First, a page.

An introduction to Joint Application Development Session (JAD) and Agile Modeling (AM) with Sprint to bring together business people (users) and IT (Information Technology) professionals to improve product quality. Business Process Management (BPM) using Visio and MS Word Requirement Templates. The final project uses a predefined case study and is valuable to those involved in requirements gathering and mapping the workflow and life cycle of IT projects. Prerequisite: SWENG 5131 - Assessing Users' Needs or basic knowledge of the role of a business analyst or liaisons between end users and developers.
UML is a modeling language utilizing a series of diagrams to document the business process that fall into 4 categories including Use Case and Dynamic Structure Diagrams, and offer software developers and business analysts a picture of end users' expectations for a simple program or an enterprise-wide application. Introduction to Data Modeling with Entity Relationship Diagrams (ERD) using Visio to create Use Cases, Class Diagrams, and Sequence Diagrams for a predefined case study. Prerequisite: Object Oriented Methodologies.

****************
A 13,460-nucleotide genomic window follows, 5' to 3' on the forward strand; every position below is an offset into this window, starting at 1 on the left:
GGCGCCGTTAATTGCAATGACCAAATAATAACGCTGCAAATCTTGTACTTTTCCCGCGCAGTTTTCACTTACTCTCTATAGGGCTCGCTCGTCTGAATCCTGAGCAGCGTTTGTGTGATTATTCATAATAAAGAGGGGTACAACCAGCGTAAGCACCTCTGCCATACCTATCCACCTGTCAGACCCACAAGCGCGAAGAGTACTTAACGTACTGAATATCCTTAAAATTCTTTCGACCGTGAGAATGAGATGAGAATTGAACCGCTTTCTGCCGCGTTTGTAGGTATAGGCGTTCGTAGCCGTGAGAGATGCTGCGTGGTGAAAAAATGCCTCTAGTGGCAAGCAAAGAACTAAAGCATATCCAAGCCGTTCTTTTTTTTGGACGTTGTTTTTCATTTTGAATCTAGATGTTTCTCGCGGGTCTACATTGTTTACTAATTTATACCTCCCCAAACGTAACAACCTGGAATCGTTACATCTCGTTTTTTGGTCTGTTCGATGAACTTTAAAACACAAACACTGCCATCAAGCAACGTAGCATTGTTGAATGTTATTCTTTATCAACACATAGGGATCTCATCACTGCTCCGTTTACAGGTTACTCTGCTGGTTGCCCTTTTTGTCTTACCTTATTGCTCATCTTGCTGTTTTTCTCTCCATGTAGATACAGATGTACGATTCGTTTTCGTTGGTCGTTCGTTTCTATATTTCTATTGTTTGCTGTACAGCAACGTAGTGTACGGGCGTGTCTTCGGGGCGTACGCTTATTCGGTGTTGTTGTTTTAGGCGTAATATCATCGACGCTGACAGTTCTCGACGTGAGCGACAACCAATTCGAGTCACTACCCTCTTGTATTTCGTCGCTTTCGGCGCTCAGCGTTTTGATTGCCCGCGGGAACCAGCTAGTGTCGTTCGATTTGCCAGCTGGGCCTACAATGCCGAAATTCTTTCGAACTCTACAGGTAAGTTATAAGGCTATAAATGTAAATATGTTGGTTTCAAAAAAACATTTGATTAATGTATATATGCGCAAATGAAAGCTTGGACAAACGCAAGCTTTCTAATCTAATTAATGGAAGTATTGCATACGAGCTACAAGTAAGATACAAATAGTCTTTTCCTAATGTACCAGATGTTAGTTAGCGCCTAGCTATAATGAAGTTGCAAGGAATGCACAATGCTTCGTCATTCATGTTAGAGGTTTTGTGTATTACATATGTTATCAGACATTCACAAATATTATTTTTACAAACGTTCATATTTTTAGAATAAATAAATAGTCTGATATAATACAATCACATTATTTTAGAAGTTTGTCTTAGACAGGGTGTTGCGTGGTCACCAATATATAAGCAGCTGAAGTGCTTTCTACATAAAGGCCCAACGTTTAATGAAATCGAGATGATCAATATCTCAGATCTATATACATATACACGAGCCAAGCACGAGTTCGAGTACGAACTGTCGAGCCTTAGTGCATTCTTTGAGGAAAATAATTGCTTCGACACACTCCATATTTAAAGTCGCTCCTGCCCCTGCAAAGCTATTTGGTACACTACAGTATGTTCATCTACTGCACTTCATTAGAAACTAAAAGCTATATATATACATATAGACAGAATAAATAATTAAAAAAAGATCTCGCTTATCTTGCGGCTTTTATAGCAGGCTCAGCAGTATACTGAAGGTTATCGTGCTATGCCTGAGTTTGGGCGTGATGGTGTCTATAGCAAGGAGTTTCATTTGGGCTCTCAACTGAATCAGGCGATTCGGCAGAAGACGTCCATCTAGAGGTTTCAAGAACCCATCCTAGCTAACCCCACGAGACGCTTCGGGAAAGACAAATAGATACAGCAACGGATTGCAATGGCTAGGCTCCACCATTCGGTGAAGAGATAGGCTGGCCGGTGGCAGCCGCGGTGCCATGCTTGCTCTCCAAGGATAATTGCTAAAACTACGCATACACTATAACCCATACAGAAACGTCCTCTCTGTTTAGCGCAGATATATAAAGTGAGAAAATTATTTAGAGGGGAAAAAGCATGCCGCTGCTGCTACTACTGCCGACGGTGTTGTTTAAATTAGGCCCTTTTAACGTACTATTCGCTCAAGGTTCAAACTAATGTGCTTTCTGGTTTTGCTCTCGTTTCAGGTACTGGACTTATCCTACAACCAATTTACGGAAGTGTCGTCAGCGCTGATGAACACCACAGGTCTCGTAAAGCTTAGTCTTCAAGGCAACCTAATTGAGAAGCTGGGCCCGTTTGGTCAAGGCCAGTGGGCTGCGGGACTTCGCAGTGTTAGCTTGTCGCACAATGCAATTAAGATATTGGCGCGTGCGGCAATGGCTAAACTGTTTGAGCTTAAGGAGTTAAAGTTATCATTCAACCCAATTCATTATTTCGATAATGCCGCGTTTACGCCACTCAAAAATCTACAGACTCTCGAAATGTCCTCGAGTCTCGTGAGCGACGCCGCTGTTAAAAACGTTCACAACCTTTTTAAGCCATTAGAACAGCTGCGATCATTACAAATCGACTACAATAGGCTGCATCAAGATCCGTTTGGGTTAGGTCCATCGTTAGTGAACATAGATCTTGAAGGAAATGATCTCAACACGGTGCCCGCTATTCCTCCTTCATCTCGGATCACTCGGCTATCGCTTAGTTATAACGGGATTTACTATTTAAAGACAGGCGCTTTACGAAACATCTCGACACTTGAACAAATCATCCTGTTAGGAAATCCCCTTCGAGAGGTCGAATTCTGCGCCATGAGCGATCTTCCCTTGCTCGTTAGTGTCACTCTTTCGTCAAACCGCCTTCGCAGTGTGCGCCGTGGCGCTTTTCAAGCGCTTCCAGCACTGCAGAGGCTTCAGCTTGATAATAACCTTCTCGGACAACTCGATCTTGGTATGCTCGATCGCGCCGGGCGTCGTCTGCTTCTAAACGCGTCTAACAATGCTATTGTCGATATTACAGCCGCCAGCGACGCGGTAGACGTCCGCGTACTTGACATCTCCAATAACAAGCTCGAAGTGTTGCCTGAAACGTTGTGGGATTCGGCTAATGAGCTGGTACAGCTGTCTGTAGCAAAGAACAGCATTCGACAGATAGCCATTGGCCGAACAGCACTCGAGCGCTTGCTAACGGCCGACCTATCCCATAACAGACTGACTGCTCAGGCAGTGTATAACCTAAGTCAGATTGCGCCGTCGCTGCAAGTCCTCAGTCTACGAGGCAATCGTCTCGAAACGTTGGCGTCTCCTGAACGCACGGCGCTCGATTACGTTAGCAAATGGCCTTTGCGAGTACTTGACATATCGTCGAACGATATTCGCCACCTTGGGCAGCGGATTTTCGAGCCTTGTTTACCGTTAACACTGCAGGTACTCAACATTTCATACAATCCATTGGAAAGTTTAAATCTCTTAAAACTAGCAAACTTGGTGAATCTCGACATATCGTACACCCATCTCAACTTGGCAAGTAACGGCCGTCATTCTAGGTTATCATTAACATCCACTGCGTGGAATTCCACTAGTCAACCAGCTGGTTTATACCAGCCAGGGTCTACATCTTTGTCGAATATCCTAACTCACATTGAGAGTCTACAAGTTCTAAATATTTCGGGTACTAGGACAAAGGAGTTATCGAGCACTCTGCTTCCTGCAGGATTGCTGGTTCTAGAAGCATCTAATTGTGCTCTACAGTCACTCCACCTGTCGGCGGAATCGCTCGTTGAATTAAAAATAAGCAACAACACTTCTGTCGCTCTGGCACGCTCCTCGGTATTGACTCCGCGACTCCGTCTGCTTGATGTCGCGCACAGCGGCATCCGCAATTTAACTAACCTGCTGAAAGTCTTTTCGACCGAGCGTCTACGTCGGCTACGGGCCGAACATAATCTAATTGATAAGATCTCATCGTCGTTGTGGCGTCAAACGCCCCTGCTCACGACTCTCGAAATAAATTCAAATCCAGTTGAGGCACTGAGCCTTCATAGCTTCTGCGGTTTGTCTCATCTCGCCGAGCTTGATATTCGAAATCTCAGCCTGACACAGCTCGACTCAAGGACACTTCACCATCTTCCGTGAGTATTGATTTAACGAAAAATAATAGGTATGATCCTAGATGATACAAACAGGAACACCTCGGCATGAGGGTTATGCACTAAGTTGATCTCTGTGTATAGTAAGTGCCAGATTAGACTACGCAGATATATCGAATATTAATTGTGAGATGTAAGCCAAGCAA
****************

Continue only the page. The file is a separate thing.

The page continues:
Change Management Process and dealing with project scope creep, plus the methodologies for managing new requirements and conducting effective Quality Assurance Reviews. Visio is used to create Unified Modeling Language (UML) diagrams that reflect requirements changes for a predetermined case study. Prerequisite: Unified Modeling Language (UML).